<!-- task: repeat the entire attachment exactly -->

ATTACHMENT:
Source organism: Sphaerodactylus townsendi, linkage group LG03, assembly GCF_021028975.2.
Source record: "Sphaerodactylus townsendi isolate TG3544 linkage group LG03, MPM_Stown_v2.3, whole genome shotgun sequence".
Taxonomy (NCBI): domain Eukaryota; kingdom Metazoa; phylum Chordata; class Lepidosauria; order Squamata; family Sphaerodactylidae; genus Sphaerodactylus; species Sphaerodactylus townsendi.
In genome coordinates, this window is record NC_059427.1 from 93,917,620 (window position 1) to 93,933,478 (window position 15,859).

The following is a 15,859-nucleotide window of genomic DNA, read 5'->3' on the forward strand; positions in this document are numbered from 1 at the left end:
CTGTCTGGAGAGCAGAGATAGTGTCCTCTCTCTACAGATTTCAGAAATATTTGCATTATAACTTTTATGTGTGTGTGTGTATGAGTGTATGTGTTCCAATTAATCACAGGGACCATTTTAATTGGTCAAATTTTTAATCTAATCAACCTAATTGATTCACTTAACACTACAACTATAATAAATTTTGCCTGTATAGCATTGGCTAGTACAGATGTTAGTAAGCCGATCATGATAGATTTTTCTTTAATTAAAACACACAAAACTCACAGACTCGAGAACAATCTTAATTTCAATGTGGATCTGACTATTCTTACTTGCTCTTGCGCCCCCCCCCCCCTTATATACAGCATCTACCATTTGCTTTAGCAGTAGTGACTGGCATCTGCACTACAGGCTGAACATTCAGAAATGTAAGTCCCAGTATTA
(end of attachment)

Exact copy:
Source organism: Sphaerodactylus townsendi, linkage group LG03, assembly GCF_021028975.2.
Source record: "Sphaerodactylus townsendi isolate TG3544 linkage group LG03, MPM_Stown_v2.3, whole genome shotgun sequence".
Taxonomy (NCBI): domain Eukaryota; kingdom Metazoa; phylum Chordata; class Lepidosauria; order Squamata; family Sphaerodactylidae; genus Sphaerodactylus; species Sphaerodactylus townsendi.
In genome coordinates, this window is record NC_059427.1 from 93,917,620 (window position 1) to 93,933,478 (window position 15,859).

The following is a 15,859-nucleotide window of genomic DNA, read 5'->3' on the forward strand; positions in this document are numbered from 1 at the left end:
CTGTCTGGAGAGCAGAGATAGTGTCCTCTCTCTACAGATTTCAGAAATATTTGCATTATAACTTTTATGTGTGTGTGTGTATGAGTGTATGTGTTCCAATTAATCACAGGGACCATTTTAATTGGTCAAATTTTTAATCTAATCAACCTAATTGATTCACTTAACACTACAACTATAATAAATTTTGCCTGTATAGCATTGGCTAGTACAGATGTTAGTAAGCCGATCATGATAGATTTTTCTTTAATTAAAACACACAAAACTCACAGACTCGAGAACAATCTTAATTTCAATGTGGATCTGACTATTCTTACTTGCTCTTGCGCCCCCCCCCCCCTTATATACAGCATCTACCATTTGCTTTAGCAGTAGTGACTGGCATCTGCACTACAGGCTGAACATTCAGAAATGTAAGTCCCAGTATTA